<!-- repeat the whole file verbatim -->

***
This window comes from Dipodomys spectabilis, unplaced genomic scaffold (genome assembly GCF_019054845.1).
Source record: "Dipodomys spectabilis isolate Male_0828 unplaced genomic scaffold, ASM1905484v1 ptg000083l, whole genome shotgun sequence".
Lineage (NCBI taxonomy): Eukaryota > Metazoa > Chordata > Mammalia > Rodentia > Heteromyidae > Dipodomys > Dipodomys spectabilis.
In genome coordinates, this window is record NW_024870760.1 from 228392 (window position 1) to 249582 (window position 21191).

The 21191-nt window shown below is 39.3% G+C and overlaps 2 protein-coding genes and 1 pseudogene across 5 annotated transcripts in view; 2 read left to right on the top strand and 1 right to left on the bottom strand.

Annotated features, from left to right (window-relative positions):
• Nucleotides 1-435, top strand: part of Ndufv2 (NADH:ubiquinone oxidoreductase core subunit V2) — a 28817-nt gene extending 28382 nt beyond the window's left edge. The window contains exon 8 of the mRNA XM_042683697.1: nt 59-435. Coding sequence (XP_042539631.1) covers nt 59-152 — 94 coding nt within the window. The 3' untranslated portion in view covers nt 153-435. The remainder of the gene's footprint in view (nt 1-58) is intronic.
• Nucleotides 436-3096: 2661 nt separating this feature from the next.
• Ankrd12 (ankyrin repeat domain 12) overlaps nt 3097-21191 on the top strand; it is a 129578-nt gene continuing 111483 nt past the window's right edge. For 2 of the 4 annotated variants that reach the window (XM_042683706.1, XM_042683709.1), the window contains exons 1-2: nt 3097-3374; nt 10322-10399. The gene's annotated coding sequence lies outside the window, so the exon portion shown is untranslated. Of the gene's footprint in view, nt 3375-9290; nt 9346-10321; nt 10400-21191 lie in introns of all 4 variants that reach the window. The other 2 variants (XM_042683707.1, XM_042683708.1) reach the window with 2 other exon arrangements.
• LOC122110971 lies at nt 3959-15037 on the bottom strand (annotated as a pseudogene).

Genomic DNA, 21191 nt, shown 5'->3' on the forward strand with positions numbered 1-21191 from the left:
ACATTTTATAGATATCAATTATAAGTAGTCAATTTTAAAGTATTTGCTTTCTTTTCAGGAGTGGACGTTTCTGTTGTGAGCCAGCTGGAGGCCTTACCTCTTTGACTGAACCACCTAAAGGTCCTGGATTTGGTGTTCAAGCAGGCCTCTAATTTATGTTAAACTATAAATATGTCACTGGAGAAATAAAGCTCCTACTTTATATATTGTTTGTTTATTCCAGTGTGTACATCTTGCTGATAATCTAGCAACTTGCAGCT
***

This window comes from Dipodomys spectabilis, unplaced genomic scaffold (genome assembly GCF_019054845.1).
Source record: "Dipodomys spectabilis isolate Male_0828 unplaced genomic scaffold, ASM1905484v1 ptg000083l, whole genome shotgun sequence".
Lineage (NCBI taxonomy): Eukaryota > Metazoa > Chordata > Mammalia > Rodentia > Heteromyidae > Dipodomys > Dipodomys spectabilis.
In genome coordinates, this window is record NW_024870760.1 from 228392 (window position 1) to 249582 (window position 21191).

The 21191-nt window shown below is 39.3% G+C and overlaps 2 protein-coding genes and 1 pseudogene across 5 annotated transcripts in view; 2 read left to right on the top strand and 1 right to left on the bottom strand.

Annotated features, from left to right (window-relative positions):
• Nucleotides 1-435, top strand: part of Ndufv2 (NADH:ubiquinone oxidoreductase core subunit V2) — a 28817-nt gene extending 28382 nt beyond the window's left edge. The window contains exon 8 of the mRNA XM_042683697.1: nt 59-435. Coding sequence (XP_042539631.1) covers nt 59-152 — 94 coding nt within the window. The 3' untranslated portion in view covers nt 153-435. The remainder of the gene's footprint in view (nt 1-58) is intronic.
• Nucleotides 436-3096: 2661 nt separating this feature from the next.
• Ankrd12 (ankyrin repeat domain 12) overlaps nt 3097-21191 on the top strand; it is a 129578-nt gene continuing 111483 nt past the window's right edge. For 2 of the 4 annotated variants that reach the window (XM_042683706.1, XM_042683709.1), the window contains exons 1-2: nt 3097-3374; nt 10322-10399. The gene's annotated coding sequence lies outside the window, so the exon portion shown is untranslated. Of the gene's footprint in view, nt 3375-9290; nt 9346-10321; nt 10400-21191 lie in introns of all 4 variants that reach the window. The other 2 variants (XM_042683707.1, XM_042683708.1) reach the window with 2 other exon arrangements.
• LOC122110971 lies at nt 3959-15037 on the bottom strand (annotated as a pseudogene).

Genomic DNA, 21191 nt, shown 5'->3' on the forward strand with positions numbered 1-21191 from the left:
ACATTTTATAGATATCAATTATAAGTAGTCAATTTTAAAGTATTTGCTTTCTTTTCAGGAGTGGACGTTTCTGTTGTGAGCCAGCTGGAGGCCTTACCTCTTTGACTGAACCACCTAAAGGTCCTGGATTTGGTGTTCAAGCAGGCCTCTAATTTATGTTAAACTATAAATATGTCACTGGAGAAATAAAGCTCCTACTTTATATATTGTTTGTTTATTCCAGTGTGTACATCTTGCTGATAATCTAGCAACTTGCAGCT